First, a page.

For a film like this, the city with all its white, blacks and greys has to be a character in the film. But what the filmmaker offers is a very guarded and a set view of just a section of Metro life. Yes, the has city today has became synonymous with jobs, wealth and excitement, development of malls, hypermarts, multiplexes and call centres. But what of its underbelly, crime rate, poverty and slums? Barring the shots from high skyscrapers where you cannot avoid the slums of Mumbai, care has been taken to avoid showing ‘the other side’. In that sense the film is unidimensional and not as layered as it could have been.
The film does have its share of likeable moments. A sequence that particularly stands out is the one where Sharman has to juggle the various people who use his apartment as suddenly a date change of one of the parties tends to throw his entirely carefully planned scheduled haywire! Another well handled sensitive sequence is the one of Shilpa Shetty and Shiney as they slowly and hesitantly move towards intimacy.
What helps the film are the performances of its extremely competent ensemble cast. Without doubt the track that works best is the Irrfan Khan-Konkana Sensharma one. The lightest in tone, both the actors are in fine form showing good chemistry between themselves. Irrfan, in particular, is a revelation possessing a razor sharp sense of comic timing one was totally unaware of watching him do all the serious roles till now. Konkana compliments him perfectly. Just see their scene on the terrace of a tall building as they scream and let out their frustartions or as he speaks to his boss in Punjabi to get her a job in his company. The fairy tale ending to their romance, however, was plain stupid and takes a lot away from the till then realistic tone of the film. Kay Kay Menon responds with another fine performance as the call centre boss sleeping with his employee, Kangna Ranaut, while wife Shilpa Shetty, who has given up her career once they have a baby, languishes at home. Shilpa sincerely tries and responds with one of the better performances of her career though there are times where you feel she is the most filmi in the ensemble and must ‘act.’. Sharman Joshi and Shiney Ahuja are ok, the latter needing a more fleshed out characterisation while Kangna Ranaut is curiously flat and listless. Dharmendra is badly miscast and Nafisa Ali gives yet another stilted Nafisa Ali performance.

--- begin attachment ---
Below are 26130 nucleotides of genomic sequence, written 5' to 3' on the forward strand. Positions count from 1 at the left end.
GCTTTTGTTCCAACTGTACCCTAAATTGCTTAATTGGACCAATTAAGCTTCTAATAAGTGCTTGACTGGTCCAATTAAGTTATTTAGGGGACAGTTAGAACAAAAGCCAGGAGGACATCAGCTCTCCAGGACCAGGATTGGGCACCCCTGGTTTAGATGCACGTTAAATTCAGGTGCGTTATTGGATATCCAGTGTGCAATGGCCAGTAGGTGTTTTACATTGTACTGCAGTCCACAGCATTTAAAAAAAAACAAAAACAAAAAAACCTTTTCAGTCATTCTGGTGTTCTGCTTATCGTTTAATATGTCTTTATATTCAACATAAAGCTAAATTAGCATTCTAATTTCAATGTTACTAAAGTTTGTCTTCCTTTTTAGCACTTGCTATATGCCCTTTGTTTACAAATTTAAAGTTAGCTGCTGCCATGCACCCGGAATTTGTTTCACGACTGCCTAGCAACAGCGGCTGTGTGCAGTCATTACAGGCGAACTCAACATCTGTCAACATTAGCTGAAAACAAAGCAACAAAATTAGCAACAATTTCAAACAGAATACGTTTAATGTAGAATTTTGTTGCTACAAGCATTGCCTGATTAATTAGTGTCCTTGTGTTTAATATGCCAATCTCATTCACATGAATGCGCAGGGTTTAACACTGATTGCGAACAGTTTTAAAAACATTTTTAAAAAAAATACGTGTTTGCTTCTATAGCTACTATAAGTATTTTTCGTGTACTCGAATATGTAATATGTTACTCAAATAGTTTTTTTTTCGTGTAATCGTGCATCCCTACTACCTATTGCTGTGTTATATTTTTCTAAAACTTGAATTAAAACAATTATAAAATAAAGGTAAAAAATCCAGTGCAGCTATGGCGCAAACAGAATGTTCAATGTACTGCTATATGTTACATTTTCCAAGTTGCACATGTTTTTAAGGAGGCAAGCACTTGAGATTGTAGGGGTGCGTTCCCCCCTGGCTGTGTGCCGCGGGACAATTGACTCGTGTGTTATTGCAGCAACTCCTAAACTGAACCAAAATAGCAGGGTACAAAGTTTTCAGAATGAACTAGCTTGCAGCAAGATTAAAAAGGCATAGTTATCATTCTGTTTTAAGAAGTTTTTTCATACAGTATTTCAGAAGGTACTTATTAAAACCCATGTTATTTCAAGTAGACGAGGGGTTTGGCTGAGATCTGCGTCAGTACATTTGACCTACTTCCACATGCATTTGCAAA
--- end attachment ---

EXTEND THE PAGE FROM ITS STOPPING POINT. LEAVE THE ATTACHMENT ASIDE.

On the technical side, since the filmmaker wants to stay with his characters, there is a great deal of use of the tele lens and attempt to go for close ups. But it stays at that, just an effort, as sometimes this leads to some extremely awkward framing and compositions. The music by Pritam goes well with the film but the integration of the band in every song to not just sing the songs but act as sutradhars as well palls after the first attempt and appears unintentionally funny in the more emotional bits and irritating in the lighter bits and seems totally unnecessary as it adds nothing to the film. The film appears to be curiously low in aspect of Production Design. What was that set where Dhamendra and Nafisa Ali get intimate???
All in all, Life In A … Metro had the potential to be much much better.
Hindi, Drama, Color